Season after season, the snowboard goggle technology becomes more advanced. Just have a look at the goggles you wore ten years ago and compare them to Oakley’s “PRIZM” technology.
The PRIZM technology, followed by rivals such as Lumalens (Dragon), Chromapop (Smith), Vivid (Giro) and SONAR (Anon), filters out certain light wavelengths in order to optimize the available spectrum for the mountain environment. In common language, this means we can expect greater contrast and clarity when gazing at shadowy powder chutes or freshly groomed pistes.
As in previous years, The Whitelines Test Team has put this seasons lenses to test throughout a variety of conditions – whether it was heavy snowfall, sunny spring days or lowlight, we’ve been through it all. Everything from different tints and frame shapes have been tried too, and you can find it all in this year’s list of the best snowboard goggles for 2019/20.
Whether you’ll be more likely to spend most of your season in the bright sunny alps or dark cold Scandinavia, should be considered before choosing your next pair of goggles. There’s no use buying a reflective lens meant for bright sunshine, only to travel up to Lapland in January where sunlight is just a myth. However, if you know that you’ll encounter various different conditions through the season, many goggles come with a spare low light lens (usually rose or yellow) which may come in handy when the weather’s turned grey, but if you can only take one lens, then an all-round shade like bronze is usually a safe bet.
“But if you can only take one lens, then an all-round shade like bronze is usually a safe bet”
If you’ve paid attention, you’ve noticed all the awesome quick-release systems for switching your lens – anything from magnets to levers goes. If time is of the essence, or you simply can’t be arsed to fiddle with notches and rubbery seams anymore, it might be worth spending that little bit of extra on a good and easy lens-swop-system.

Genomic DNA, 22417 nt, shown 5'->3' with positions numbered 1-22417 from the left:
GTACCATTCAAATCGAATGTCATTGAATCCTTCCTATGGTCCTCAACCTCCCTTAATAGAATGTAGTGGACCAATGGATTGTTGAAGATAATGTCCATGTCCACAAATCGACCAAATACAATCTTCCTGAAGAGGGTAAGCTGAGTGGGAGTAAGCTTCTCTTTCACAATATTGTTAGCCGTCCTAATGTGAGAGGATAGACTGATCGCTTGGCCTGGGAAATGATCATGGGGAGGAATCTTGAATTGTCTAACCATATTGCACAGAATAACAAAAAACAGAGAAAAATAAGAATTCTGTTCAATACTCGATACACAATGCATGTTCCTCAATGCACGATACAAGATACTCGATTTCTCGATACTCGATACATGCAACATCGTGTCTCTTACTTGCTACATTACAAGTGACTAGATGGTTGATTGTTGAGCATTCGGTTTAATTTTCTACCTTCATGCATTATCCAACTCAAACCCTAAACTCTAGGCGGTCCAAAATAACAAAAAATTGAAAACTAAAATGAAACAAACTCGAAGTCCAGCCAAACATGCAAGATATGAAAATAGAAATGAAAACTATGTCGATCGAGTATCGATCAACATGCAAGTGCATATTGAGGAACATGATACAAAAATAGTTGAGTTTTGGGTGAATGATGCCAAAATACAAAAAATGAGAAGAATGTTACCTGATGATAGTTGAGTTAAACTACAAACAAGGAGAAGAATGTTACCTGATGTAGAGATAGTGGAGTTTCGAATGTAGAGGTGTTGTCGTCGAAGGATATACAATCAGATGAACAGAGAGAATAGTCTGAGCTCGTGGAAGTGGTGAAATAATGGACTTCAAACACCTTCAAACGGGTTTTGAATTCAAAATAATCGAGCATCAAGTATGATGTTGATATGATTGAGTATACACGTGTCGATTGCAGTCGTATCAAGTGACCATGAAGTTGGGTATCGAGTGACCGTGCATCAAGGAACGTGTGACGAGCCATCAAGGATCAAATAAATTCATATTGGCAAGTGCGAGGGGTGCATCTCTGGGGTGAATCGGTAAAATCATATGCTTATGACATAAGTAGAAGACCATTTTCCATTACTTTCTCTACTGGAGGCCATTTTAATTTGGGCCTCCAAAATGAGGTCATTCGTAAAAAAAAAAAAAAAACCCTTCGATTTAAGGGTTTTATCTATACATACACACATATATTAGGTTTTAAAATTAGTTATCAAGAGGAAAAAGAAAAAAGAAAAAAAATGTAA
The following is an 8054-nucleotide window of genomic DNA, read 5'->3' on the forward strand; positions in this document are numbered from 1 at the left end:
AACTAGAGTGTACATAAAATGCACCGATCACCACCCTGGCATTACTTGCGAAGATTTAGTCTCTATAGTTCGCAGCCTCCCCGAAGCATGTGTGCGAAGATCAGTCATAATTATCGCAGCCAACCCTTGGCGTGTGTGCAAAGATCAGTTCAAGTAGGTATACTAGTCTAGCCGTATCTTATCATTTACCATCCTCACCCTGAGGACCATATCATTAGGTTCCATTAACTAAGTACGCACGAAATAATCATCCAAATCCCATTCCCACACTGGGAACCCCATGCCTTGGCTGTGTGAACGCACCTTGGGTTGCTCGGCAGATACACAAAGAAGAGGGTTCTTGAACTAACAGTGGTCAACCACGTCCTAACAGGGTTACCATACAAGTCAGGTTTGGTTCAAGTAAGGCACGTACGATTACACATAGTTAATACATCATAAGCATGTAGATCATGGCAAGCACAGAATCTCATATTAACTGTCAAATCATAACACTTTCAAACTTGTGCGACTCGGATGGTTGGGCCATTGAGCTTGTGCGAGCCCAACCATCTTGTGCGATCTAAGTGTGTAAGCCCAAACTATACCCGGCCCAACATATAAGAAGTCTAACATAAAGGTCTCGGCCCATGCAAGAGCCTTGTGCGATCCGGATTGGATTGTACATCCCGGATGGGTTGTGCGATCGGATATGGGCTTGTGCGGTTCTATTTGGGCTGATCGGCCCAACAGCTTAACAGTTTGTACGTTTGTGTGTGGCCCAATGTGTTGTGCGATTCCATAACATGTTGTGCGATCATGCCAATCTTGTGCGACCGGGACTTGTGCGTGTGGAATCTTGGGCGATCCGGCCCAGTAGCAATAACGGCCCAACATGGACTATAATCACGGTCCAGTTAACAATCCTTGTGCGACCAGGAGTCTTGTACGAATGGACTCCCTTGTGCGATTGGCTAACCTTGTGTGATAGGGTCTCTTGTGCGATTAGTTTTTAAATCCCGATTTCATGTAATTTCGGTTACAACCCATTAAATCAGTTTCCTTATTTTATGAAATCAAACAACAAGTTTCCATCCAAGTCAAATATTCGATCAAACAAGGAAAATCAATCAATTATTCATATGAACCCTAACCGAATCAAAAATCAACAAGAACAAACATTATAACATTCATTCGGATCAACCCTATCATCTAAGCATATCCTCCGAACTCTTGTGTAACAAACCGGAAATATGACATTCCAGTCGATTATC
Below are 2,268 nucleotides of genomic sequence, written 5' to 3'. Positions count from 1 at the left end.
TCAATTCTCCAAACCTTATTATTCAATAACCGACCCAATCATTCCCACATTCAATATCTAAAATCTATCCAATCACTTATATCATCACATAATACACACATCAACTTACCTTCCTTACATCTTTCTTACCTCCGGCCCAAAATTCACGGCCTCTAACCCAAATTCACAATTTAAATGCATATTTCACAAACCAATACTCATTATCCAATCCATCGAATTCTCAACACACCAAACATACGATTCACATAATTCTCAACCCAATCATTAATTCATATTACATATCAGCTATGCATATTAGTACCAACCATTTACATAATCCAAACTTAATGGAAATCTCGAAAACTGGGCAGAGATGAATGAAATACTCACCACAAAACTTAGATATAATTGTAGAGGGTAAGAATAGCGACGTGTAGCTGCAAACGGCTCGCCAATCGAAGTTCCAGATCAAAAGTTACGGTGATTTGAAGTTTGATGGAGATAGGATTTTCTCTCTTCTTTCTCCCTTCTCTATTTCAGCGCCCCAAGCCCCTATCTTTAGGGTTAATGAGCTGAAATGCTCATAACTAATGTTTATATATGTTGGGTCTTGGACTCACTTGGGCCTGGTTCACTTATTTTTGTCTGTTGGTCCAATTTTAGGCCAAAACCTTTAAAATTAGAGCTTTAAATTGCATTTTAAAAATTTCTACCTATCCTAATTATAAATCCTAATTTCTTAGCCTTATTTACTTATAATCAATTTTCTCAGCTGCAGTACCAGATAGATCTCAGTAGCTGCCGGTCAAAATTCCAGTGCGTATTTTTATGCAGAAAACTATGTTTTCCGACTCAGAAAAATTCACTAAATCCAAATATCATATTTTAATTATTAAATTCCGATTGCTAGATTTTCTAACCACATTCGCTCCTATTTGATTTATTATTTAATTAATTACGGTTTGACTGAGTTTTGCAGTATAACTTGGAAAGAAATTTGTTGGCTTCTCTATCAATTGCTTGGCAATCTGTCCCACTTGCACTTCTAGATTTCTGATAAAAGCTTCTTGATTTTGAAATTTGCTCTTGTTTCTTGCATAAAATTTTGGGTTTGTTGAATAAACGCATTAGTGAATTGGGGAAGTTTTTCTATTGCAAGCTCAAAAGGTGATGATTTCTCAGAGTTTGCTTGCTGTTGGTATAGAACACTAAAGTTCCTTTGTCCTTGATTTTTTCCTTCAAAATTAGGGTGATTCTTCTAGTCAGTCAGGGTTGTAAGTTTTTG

Apart from all the rad new tech that’s gone into the lenses and goggles, you want to make sure they offer superior peripheral vision and comfort. Remember though, it’s worth trying on a couple to find out which model is best suited for your face shape. And if you’re rocking a helmet, you might want to bring it with you unless you want to risk ending up looking like a twat with a ‘goggle gap’.
Remember to also check for the breathable zones above and below the lens, which will keep the goggles from fogging up.
On top of that, there’s always style – which is subjective. Once you’ve got the tech covered, it’s up to you – framed or frameless, spherical or cylindrical. Just remember to take good care of the frameless models as they are a bit more exposed, making them more vulnerable.
Scroll down to view all the best snowboard goggles, or skip to a particular brand using the links below